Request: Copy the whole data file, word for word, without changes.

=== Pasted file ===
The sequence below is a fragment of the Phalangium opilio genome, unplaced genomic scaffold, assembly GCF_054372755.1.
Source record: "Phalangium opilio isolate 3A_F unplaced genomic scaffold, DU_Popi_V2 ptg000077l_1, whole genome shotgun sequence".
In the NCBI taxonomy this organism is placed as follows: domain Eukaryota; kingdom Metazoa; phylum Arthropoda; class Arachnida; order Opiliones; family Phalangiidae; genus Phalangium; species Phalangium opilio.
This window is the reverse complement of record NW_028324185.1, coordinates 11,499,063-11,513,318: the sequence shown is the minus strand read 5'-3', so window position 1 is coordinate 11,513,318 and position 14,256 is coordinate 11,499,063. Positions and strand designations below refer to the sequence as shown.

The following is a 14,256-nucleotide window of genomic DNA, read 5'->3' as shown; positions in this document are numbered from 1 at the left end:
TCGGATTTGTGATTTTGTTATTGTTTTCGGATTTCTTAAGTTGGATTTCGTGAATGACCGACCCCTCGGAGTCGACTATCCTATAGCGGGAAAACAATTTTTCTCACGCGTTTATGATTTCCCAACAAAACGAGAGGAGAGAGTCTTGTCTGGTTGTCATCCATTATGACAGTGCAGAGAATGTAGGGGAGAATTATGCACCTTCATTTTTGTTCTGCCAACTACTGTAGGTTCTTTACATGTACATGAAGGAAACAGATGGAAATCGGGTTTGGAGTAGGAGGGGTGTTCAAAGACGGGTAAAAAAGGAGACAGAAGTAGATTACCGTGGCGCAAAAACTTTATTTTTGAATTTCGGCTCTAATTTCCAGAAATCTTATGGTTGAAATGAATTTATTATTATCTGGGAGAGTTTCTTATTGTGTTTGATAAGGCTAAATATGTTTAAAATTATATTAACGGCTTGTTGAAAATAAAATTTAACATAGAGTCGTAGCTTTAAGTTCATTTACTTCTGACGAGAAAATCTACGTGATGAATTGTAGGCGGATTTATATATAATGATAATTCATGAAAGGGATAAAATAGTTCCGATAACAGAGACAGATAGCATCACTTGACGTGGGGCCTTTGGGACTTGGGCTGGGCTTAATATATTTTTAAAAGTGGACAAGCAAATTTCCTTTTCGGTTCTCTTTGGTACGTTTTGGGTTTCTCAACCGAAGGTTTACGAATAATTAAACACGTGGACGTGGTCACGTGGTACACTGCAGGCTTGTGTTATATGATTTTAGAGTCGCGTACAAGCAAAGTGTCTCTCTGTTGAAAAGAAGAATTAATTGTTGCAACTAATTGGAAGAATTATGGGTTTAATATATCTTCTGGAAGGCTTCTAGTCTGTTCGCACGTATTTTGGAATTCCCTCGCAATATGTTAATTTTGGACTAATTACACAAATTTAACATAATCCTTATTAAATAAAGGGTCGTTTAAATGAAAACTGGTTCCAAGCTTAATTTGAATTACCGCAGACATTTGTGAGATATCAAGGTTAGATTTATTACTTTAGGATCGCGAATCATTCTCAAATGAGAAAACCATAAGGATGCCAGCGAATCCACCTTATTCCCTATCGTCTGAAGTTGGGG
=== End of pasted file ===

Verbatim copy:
The sequence below is a fragment of the Phalangium opilio genome, unplaced genomic scaffold, assembly GCF_054372755.1.
Source record: "Phalangium opilio isolate 3A_F unplaced genomic scaffold, DU_Popi_V2 ptg000077l_1, whole genome shotgun sequence".
In the NCBI taxonomy this organism is placed as follows: domain Eukaryota; kingdom Metazoa; phylum Arthropoda; class Arachnida; order Opiliones; family Phalangiidae; genus Phalangium; species Phalangium opilio.
This window is the reverse complement of record NW_028324185.1, coordinates 11,499,063-11,513,318: the sequence shown is the minus strand read 5'-3', so window position 1 is coordinate 11,513,318 and position 14,256 is coordinate 11,499,063. Positions and strand designations below refer to the sequence as shown.

The following is a 14,256-nucleotide window of genomic DNA, read 5'->3' as shown; positions in this document are numbered from 1 at the left end:
TCGGATTTGTGATTTTGTTATTGTTTTCGGATTTCTTAAGTTGGATTTCGTGAATGACCGACCCCTCGGAGTCGACTATCCTATAGCGGGAAAACAATTTTTCTCACGCGTTTATGATTTCCCAACAAAACGAGAGGAGAGAGTCTTGTCTGGTTGTCATCCATTATGACAGTGCAGAGAATGTAGGGGAGAATTATGCACCTTCATTTTTGTTCTGCCAACTACTGTAGGTTCTTTACATGTACATGAAGGAAACAGATGGAAATCGGGTTTGGAGTAGGAGGGGTGTTCAAAGACGGGTAAAAAAGGAGACAGAAGTAGATTACCGTGGCGCAAAAACTTTATTTTTGAATTTCGGCTCTAATTTCCAGAAATCTTATGGTTGAAATGAATTTATTATTATCTGGGAGAGTTTCTTATTGTGTTTGATAAGGCTAAATATGTTTAAAATTATATTAACGGCTTGTTGAAAATAAAATTTAACATAGAGTCGTAGCTTTAAGTTCATTTACTTCTGACGAGAAAATCTACGTGATGAATTGTAGGCGGATTTATATATAATGATAATTCATGAAAGGGATAAAATAGTTCCGATAACAGAGACAGATAGCATCACTTGACGTGGGGCCTTTGGGACTTGGGCTGGGCTTAATATATTTTTAAAAGTGGACAAGCAAATTTCCTTTTCGGTTCTCTTTGGTACGTTTTGGGTTTCTCAACCGAAGGTTTACGAATAATTAAACACGTGGACGTGGTCACGTGGTACACTGCAGGCTTGTGTTATATGATTTTAGAGTCGCGTACAAGCAAAGTGTCTCTCTGTTGAAAAGAAGAATTAATTGTTGCAACTAATTGGAAGAATTATGGGTTTAATATATCTTCTGGAAGGCTTCTAGTCTGTTCGCACGTATTTTGGAATTCCCTCGCAATATGTTAATTTTGGACTAATTACACAAATTTAACATAATCCTTATTAAATAAAGGGTCGTTTAAATGAAAACTGGTTCCAAGCTTAATTTGAATTACCGCAGACATTTGTGAGATATCAAGGTTAGATTTATTACTTTAGGATCGCGAATCATTCTCAAATGAGAAAACCATAAGGATGCCAGCGAATCCACCTTATTCCCTATCGTCTGAAGTTGGGG